Four things that don't belong on an airplane

Four things that don't belong on an airplane

     Thirteen years after the Sept. 11, 2001, attacks, you would think everyone knows better than to bring a weapon on an airplane. Yes, surely any sane person realizes that the taxpayer-funded X-ray screening equipment at every airport must be doing something.

      But on June 4, the Transportation Security Administration confiscated 18 guns carried by passengers headed for flights around the country, according to the administration’s blog. This broke a previous record for guns confiscated in a single day –13 – set in 2013.  Indeed, during the first week of June, 47 firearms were discovered, and “of the 47 firearms, 36 were loaded and 10 had rounds chambered,” the TSA blog reported.
      So for the record: Weapons aren’t allowed in carry-on luggage. The TSA has a chart of weapons that can be packed in checked luggage. The agency also offers instructions for anyone traveling with weapons.
      For a fascinating, yet chilling, account of weapons that passengers attempted to bring on board, read the TSA blog. Here are some examples:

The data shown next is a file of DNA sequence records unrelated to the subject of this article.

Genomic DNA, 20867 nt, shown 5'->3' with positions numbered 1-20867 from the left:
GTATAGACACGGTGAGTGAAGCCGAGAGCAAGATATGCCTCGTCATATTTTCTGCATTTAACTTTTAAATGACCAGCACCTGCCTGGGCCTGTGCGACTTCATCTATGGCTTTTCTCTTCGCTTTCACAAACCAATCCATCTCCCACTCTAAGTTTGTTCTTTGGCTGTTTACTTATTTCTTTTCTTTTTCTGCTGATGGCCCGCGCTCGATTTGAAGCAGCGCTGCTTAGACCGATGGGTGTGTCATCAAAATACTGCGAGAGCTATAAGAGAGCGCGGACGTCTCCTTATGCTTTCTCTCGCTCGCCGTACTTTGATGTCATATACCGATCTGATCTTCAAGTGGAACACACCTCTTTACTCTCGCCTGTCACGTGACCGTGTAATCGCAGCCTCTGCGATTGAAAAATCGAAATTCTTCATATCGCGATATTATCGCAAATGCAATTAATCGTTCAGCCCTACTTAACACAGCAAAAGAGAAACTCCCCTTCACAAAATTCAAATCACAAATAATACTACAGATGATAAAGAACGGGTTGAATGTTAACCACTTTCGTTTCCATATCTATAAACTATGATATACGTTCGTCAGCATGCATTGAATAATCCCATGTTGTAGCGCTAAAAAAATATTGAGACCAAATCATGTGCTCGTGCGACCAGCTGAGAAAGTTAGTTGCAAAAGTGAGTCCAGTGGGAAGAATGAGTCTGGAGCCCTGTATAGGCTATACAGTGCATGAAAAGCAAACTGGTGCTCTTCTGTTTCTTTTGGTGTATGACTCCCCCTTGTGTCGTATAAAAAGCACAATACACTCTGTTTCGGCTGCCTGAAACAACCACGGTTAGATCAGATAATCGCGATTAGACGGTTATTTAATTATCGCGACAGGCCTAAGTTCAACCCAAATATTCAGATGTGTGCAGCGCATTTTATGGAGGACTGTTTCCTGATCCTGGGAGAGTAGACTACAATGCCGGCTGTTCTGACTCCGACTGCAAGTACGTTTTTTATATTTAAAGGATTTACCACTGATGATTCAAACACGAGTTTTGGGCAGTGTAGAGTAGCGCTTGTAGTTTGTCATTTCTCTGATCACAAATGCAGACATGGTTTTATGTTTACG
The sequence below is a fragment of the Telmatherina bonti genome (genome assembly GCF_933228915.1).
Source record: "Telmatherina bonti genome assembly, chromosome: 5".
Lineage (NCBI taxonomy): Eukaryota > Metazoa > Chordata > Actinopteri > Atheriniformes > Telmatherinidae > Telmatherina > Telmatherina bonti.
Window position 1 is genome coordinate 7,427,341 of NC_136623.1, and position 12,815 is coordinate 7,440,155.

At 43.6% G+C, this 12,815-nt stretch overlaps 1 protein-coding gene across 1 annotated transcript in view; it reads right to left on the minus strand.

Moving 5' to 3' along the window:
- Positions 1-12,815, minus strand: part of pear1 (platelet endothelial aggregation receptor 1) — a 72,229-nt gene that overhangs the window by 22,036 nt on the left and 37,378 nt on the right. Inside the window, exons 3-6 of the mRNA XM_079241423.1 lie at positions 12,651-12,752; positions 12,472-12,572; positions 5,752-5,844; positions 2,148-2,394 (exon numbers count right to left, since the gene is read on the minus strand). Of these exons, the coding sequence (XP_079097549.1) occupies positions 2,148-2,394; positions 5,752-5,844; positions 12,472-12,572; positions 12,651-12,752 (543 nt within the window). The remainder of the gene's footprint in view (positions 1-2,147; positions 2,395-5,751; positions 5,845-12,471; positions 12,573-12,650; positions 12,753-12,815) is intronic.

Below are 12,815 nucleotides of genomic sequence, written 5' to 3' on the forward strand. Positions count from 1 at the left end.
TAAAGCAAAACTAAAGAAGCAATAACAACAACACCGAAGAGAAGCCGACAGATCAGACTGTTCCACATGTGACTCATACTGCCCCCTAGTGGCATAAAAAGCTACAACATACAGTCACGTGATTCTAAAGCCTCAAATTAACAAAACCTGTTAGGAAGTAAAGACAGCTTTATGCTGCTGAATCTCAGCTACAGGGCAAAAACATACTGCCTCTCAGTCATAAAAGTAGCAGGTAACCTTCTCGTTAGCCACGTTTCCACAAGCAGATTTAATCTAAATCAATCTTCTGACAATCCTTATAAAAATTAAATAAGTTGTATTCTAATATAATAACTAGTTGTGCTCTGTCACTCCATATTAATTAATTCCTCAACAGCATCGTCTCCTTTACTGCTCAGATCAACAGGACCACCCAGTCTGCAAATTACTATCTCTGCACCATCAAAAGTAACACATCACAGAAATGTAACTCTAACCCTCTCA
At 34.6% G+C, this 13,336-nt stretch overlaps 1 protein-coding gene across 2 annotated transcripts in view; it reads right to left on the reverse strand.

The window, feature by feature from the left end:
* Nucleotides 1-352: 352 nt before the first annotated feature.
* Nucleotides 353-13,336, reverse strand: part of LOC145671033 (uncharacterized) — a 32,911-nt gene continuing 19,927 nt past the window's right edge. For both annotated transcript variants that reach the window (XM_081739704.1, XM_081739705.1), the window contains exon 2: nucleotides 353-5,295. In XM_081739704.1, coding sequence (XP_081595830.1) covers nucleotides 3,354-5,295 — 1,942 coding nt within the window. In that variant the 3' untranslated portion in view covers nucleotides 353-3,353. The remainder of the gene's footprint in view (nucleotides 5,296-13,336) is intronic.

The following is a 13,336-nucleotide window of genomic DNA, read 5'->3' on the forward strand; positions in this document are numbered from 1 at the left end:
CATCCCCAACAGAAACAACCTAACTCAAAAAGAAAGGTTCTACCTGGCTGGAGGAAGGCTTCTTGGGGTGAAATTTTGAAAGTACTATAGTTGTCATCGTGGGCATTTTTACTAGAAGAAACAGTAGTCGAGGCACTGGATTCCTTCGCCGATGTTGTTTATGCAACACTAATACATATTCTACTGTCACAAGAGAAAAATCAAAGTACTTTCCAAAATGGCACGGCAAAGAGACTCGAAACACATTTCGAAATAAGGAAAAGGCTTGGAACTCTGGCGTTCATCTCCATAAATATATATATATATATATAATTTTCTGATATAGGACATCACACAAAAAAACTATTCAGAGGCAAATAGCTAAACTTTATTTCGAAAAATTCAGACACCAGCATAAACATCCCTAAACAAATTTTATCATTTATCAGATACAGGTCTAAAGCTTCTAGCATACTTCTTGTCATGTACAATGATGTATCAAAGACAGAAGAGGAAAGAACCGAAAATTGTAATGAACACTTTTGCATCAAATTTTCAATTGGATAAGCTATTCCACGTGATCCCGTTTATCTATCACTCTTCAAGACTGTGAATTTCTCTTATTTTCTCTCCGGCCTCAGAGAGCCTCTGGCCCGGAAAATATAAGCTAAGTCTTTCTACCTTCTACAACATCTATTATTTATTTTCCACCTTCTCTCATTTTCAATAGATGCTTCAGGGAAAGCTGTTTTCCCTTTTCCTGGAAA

• Grenades:  Apparently, some of our fellow passengers don’t understand that the sight of a grenade can make most normal folk lose their orange juice and mixed nuts.  “We continue to find inert hand grenades and other weaponry on a weekly basis,” the blog reports. “Please keep in mind that if an item looks like a real bomb, grenade, mine, etc., it is prohibited. When these items are found at a checkpoint or in checked baggage, they can cause significant delays because the explosives detection professionals must resolve the alarm to determine the level of threat.”   
  • Credit-card knives: These knives are the size of a credit card and can be concealed in a wallet.  While it is possible that passengers have forgotten they have knives with them, it is also unsettling: It means that on a daily basis these people walk around with knives tucked into their wallets – just in case. The TSA discovered 45 credit-card knives at checkpoints during the first week of June.
  • Stun guns: Some people carry these for protection, but for obvious reasons, they aren’t allowed on airplanes. The TSA found 14 stun guns in carry-on bags that same week.
  • Scary looking things: In the category of other things that don't belong on an airplane: “firearm components, realistic replica firearms, bb and pellet guns, Airsoft guns, brass knuckles, ammunition, batons and a lot of sharp pointy things,” the blog said. (Airsoft guns shoot plastic pellets.  Even though most have orange tips, they look realistic on X-ray machines.)


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